What’s old is new again.
In 2014, a Berkeley, Calif. man experiencing difficulty breathing died after protesters angry over the death of Michael Brown blocked the ambulance sent to retrieve and administer first aid to him. In 2017, demonstrators in New Haven protesting the building of a wall on the southern border prevented an ambulance carrying a “critically ill” patient to Yale-New Haven hospital. As a result EMTs were required to perform an emergency medical procedure in the ambulance that would have been safer carried out at the hospital. In June, rioters set fire to home with child inside, then blocked firefighters’ access.
Which brings us current: Yesterday, marchers in St. Petersburg, Fla. protesting the death of George Floyd refused to step aside to allow a fire truck through on its way to a blaze.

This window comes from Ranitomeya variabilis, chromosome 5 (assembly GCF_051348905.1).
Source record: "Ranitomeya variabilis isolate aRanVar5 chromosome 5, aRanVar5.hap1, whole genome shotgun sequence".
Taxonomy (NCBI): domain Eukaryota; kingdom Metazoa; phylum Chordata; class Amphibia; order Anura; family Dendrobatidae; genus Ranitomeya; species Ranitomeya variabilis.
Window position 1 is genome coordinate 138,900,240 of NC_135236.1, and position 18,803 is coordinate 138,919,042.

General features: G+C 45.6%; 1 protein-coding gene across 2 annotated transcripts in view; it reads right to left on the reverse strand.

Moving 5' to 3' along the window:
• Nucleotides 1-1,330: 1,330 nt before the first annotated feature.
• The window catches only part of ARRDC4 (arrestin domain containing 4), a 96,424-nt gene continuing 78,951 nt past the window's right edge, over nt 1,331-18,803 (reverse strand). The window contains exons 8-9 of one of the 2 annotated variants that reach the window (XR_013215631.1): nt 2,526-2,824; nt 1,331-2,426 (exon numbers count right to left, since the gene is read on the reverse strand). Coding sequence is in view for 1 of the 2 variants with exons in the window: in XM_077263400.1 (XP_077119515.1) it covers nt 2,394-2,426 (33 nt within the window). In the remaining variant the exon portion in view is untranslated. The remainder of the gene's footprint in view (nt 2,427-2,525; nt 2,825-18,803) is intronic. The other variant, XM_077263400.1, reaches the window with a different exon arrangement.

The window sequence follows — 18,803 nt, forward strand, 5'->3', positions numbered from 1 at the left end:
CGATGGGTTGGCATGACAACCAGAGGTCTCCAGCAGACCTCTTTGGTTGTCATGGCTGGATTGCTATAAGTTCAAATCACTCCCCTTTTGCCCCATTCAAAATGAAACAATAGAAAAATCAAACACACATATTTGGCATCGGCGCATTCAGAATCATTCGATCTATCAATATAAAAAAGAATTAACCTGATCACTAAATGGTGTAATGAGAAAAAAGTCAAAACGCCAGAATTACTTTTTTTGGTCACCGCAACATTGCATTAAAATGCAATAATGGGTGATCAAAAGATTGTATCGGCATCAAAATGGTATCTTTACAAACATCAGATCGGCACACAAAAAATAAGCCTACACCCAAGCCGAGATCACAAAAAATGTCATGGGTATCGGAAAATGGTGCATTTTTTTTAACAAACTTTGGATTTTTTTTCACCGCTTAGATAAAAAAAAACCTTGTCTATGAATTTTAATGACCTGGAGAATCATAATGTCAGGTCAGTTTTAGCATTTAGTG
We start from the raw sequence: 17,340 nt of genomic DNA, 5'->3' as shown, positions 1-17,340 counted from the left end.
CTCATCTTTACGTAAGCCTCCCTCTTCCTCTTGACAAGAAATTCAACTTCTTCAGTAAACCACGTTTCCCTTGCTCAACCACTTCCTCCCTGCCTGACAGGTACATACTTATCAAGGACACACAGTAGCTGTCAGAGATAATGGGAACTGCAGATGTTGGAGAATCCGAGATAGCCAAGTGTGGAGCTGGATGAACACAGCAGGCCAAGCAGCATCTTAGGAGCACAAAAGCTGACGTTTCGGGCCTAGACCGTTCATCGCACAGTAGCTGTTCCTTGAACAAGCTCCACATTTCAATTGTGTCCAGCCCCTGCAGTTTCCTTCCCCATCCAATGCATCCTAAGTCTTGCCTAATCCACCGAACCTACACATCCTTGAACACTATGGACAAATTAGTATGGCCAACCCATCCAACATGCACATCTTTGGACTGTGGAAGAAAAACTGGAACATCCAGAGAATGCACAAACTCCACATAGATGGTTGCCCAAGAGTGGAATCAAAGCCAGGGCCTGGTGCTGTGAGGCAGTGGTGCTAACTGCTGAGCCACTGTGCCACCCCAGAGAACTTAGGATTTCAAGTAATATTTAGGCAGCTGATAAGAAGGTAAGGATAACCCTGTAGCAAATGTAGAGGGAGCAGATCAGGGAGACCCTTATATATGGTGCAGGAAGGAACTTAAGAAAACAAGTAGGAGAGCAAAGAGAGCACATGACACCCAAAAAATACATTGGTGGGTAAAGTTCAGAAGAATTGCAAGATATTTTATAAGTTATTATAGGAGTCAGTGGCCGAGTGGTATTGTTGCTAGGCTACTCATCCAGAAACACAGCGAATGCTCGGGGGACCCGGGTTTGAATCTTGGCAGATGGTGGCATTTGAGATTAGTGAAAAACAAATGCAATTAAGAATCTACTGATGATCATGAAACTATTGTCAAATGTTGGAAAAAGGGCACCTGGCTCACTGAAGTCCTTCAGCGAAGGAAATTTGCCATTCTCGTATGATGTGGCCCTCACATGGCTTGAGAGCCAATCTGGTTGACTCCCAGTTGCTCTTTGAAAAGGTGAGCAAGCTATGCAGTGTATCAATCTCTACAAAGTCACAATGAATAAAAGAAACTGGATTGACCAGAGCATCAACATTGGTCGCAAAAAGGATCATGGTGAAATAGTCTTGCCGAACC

According to Fox 13 Tampa Bay, the city’s police chief, Anthony Holloway, said he wants “to see people continue to protest but in a safe manner.” In other words, he wants them to clear a path for emergency vehicles.
But protester Raheem Fitzgerald says nothing doing. In the video below (beginning at 0:55), he can be heard telling reporters, “This is an escalation of force against us even though we are peaceful.” Asking him to show the simple courtesy of letting an emergency crew do its job is “an escalation of force”? Fitzgerald adds that “people who say they are ‘inconvenienced’ aren’t getting the message about racial injustice and police brutality in America”:
These people are more worried about turning left or right than they are about people’s rights becoming infringed upon.
Fitzgerald had better watch his mouth, not to mention his back. In 2017, exasperated lawmakers in North Dakota introduced a bill that would have made it legal to run down — and even kill — protesters blocking roadways. Three other states soon followed suit. George Floyd died 47 days ago, but protests show no sign of stopping. There has already been one fatality involving a protester who was run down by a car whose driver then fled the scene. How many more can we expect?